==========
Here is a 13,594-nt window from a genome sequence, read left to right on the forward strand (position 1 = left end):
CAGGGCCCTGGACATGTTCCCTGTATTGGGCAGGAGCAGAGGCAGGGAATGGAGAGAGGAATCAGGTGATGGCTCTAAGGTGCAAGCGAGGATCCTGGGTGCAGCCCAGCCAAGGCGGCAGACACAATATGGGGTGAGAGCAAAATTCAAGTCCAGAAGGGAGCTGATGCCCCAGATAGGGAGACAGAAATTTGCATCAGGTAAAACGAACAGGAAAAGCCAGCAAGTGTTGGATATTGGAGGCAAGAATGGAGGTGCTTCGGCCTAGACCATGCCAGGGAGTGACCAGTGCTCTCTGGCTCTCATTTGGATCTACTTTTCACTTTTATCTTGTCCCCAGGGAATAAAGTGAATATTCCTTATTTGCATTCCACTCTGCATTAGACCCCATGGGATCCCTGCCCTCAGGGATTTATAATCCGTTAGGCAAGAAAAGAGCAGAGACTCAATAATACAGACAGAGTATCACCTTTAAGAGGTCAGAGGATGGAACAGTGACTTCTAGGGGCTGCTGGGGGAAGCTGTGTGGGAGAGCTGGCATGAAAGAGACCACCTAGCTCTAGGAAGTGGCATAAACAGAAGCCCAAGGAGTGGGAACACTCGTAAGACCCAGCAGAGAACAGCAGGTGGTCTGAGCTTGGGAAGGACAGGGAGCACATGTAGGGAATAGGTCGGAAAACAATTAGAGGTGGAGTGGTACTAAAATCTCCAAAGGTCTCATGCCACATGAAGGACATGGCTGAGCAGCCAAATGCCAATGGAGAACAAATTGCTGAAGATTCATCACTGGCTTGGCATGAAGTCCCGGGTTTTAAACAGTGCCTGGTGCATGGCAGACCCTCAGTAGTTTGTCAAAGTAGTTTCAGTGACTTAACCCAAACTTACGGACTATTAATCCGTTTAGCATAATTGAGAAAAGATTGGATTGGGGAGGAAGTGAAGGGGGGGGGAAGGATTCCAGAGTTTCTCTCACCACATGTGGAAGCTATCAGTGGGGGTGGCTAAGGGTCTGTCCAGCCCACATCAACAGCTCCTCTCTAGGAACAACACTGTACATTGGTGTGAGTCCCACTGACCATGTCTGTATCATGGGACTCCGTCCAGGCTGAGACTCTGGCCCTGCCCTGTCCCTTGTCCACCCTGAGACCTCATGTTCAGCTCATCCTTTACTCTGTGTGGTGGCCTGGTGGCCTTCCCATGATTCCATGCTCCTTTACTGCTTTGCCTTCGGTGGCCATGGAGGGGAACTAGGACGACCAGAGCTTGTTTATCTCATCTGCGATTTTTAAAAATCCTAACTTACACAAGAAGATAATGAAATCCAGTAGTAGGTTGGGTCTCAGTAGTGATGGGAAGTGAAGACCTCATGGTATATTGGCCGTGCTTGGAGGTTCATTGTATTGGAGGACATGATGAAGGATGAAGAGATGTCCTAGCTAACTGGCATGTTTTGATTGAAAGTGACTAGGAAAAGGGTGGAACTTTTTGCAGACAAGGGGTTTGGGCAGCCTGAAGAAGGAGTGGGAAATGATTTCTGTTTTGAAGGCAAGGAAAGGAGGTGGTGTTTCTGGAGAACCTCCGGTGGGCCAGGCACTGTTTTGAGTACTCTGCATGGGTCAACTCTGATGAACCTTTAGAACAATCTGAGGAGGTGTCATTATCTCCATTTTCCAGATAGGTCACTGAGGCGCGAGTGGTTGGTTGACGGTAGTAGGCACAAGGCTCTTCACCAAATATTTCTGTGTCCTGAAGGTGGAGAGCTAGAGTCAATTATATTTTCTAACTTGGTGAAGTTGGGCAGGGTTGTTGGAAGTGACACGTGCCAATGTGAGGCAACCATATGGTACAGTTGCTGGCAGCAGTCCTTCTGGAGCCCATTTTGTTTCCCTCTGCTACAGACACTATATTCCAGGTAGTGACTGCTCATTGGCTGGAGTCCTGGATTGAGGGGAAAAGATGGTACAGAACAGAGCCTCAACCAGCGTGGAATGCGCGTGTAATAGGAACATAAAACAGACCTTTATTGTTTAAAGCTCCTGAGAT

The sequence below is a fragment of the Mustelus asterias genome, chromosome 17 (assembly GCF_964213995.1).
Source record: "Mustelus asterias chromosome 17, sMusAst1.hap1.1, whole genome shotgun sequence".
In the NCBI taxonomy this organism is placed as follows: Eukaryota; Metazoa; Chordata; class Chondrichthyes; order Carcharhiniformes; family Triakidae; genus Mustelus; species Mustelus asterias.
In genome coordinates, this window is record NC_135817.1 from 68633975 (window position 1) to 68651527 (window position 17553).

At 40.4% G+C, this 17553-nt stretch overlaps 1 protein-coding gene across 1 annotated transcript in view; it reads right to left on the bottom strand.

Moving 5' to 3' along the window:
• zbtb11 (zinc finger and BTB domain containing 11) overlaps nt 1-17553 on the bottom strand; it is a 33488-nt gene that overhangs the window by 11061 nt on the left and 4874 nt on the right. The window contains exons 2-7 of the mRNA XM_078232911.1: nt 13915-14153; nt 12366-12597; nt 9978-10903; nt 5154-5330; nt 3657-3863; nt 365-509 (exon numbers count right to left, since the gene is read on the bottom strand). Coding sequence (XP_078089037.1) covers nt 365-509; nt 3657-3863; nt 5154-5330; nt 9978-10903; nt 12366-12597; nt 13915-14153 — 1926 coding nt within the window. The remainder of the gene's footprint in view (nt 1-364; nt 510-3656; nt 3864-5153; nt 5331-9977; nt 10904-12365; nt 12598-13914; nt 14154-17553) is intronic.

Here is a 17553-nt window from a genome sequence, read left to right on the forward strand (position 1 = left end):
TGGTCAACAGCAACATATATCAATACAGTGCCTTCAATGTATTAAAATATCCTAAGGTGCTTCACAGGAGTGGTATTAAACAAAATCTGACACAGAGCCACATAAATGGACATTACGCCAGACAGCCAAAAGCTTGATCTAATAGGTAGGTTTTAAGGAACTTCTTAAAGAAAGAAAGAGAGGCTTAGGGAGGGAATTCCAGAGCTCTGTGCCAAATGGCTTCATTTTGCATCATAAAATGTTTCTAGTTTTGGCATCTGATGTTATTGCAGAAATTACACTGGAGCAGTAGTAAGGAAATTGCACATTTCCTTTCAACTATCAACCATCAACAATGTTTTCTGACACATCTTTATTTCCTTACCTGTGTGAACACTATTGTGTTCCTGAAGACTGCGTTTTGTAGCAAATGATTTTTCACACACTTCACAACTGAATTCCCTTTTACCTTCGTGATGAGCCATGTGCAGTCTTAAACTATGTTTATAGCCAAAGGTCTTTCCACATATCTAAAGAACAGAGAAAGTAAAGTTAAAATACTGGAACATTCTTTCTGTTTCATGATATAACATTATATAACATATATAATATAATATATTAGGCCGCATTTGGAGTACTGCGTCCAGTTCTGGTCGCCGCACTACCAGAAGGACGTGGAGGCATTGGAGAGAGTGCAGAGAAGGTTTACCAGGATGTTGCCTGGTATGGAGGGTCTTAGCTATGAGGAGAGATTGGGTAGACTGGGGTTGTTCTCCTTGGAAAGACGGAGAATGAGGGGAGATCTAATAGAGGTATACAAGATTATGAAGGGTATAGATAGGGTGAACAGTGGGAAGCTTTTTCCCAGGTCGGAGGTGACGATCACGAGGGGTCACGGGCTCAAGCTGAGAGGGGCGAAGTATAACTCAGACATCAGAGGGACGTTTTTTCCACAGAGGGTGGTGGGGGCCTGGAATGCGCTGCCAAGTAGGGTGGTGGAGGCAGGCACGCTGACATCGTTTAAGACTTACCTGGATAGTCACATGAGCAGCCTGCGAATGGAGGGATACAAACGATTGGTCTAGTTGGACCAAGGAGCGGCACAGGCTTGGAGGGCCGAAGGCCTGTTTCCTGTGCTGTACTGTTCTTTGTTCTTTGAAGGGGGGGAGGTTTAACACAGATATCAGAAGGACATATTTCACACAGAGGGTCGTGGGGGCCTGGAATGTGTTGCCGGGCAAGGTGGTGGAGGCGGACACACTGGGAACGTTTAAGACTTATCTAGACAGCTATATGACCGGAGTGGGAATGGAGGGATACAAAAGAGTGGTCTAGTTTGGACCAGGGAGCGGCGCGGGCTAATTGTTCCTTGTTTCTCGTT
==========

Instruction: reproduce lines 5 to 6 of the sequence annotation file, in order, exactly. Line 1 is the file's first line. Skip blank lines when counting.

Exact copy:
In the NCBI taxonomy this organism is placed as follows: Eukaryota; Metazoa; Chordata; class Chondrichthyes; order Carcharhiniformes; family Triakidae; genus Mustelus; species Mustelus asterias.
In genome coordinates, this window is record NC_135817.1 from 68633975 (window position 1) to 68651527 (window position 17553).